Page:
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‘Devastating Blow’: Texas Mom Speaks After Losing Legal Battle for Abortion

via CBS
This article was originally published at StateOfUnion.org. Publications approved for syndication have permission to republish this article, such as Microsoft News, Yahoo News, Newsbreak, UltimateNewswire and others. To learn more about syndication opportunities, visit About Us.

Kate and Justin Cox, lifelong Texans, faced a difficult situation when they discovered their unborn baby had trisomy 18, a severe genetic condition.

Wanting to terminate the pregnancy due to the prognosis and risks to Kate’s health, they encountered Texas’ strict abortion laws.

Despite legal battles, they eventually had the abortion in New Mexico.

“We asked, ‘How long we could have with our baby – best-case scenario?’ And she said she thought maybe a week. … If she survived the pregnancy and the birth, that it might be a week. And what that would mean as far as – I didn’t want to watch her suffer. That would be very hard. She would have had to be placed directly on to hospice. There’s no treatment that can be done,” Kate said.

“Did you think your health, your life, would be threatened if you went through with the birth?” she was asked.

“Yes,” Kate replied.

“We know a lot of the trisomy 18 babies don’t survive birth, so I could lose her at any point in the pregnancy. There’s risk of infection, risk of uterine rupture. And we want more children as well, so what does that mean for future pregnancies?”

“I wanted to be here, close to home. I mean, it’s the hardest thing I’ve been through. I wanted to come home, cry on my own pillow, hold my babies, be near my doctors. So, I was really hopeful. That’s really what I thought about most going into this,” Kate said.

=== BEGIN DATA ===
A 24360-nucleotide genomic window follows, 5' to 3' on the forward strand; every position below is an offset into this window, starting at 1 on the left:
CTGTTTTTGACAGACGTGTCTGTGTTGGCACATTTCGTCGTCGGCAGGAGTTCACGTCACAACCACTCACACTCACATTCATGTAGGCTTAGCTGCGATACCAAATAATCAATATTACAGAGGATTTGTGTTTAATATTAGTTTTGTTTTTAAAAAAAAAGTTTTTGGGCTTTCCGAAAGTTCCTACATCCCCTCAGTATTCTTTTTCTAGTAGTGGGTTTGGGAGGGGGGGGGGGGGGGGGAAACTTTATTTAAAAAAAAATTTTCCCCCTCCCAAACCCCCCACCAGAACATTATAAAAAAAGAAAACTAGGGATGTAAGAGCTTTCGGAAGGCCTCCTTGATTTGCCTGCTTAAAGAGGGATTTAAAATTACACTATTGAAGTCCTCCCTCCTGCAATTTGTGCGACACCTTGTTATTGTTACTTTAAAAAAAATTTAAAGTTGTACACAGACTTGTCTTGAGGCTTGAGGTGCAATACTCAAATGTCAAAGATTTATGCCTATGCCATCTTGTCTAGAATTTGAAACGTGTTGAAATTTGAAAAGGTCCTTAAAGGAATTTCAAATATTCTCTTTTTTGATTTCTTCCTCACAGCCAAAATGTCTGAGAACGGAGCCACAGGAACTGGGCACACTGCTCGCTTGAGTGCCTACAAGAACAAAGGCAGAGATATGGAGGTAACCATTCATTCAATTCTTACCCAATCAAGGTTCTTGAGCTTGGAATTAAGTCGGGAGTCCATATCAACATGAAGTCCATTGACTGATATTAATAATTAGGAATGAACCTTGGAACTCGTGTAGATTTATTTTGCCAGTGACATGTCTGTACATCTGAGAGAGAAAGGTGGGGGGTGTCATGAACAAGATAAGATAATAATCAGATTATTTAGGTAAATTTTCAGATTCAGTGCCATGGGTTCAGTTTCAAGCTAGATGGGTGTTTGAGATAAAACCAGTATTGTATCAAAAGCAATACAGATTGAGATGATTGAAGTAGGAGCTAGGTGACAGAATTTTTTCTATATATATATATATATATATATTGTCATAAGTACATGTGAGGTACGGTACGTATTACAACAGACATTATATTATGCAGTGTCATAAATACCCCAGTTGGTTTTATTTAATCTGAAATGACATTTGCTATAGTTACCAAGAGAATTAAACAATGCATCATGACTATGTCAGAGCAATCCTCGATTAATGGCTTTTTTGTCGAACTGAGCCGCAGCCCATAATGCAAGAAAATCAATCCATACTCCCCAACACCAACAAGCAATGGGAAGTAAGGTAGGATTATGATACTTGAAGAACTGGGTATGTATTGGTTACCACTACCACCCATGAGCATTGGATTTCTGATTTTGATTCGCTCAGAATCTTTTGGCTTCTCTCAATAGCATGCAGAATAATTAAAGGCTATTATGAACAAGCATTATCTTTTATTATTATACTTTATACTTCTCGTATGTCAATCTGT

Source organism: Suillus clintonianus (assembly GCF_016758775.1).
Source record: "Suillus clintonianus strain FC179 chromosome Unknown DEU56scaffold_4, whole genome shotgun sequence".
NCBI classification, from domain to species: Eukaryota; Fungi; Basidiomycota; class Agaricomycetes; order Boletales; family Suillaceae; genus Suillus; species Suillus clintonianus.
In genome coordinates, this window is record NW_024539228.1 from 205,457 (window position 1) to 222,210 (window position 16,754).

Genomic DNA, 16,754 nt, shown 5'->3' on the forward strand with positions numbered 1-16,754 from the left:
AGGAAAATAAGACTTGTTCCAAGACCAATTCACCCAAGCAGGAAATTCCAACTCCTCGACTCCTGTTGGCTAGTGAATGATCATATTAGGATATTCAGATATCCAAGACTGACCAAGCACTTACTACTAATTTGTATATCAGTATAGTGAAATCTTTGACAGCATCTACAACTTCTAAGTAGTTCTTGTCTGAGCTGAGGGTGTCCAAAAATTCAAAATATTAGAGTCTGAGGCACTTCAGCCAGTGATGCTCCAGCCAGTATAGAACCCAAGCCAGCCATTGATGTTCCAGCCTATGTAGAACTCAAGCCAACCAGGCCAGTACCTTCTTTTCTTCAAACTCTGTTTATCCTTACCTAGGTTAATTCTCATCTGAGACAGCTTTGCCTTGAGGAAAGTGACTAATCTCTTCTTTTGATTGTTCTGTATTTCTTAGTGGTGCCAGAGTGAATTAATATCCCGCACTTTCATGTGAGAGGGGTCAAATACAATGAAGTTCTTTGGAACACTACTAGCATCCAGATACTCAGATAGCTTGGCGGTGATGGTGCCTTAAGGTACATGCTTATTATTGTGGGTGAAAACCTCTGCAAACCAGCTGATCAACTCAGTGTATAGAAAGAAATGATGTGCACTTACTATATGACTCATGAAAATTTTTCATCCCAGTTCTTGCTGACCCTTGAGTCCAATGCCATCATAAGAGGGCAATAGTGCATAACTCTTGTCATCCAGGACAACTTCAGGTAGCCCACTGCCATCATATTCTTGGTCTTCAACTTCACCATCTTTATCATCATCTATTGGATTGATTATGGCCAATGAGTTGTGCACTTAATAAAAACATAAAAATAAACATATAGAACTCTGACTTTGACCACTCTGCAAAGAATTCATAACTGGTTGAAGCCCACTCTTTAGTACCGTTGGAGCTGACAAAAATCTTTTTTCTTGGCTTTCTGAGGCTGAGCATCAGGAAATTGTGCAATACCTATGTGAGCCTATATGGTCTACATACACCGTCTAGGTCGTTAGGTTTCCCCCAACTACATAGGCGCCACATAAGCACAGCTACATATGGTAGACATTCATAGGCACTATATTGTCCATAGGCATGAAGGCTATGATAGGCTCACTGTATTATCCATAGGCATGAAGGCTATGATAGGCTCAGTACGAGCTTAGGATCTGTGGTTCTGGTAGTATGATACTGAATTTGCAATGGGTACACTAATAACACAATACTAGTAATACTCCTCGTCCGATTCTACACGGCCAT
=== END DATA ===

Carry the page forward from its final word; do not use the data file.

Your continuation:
“Some of the people on this other side of the issue say, ‘Why not just have the baby naturally, and whatever happens, happens’?” she was pressed.

“I want more babies,” Kate siad. “I talked with our doctors. And I didn’t want her to suffer. I felt it was best for her, and I felt it was best for our family as well. We want to be able to have more babies. We want to give siblings to our kids.”

“Her name’s Chloe,” Kate said.

“Why did you feel it was important to give her a name?” she was asked.

“I gave her a name because she’ll always be my baby,” Kate said. “Her middle name is my grandfather’s name, so that she knew who to look for in heaven.”

The Texas Supreme Court overturned a lower court’s ruling, emphasizing the absence of a meaningful exception in the state’s abortion law.

“It was crushing,” said Kate of the ruling. “I was shocked that the state of Texas wanted me to continue a pregnancy where I would have to wait until a baby dies in my belly, or dies at birth, or lives for days, and put my own health at risk, and a future pregnancy at risk.”

Despite the challenges, Kate’s story shed light on the impact of abortion bans on families and healthcare.

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This article was originally published at StateOfUnion.org. Publications approved for syndication have permission to republish this article, such as Microsoft News, Yahoo News, Newsbreak,...

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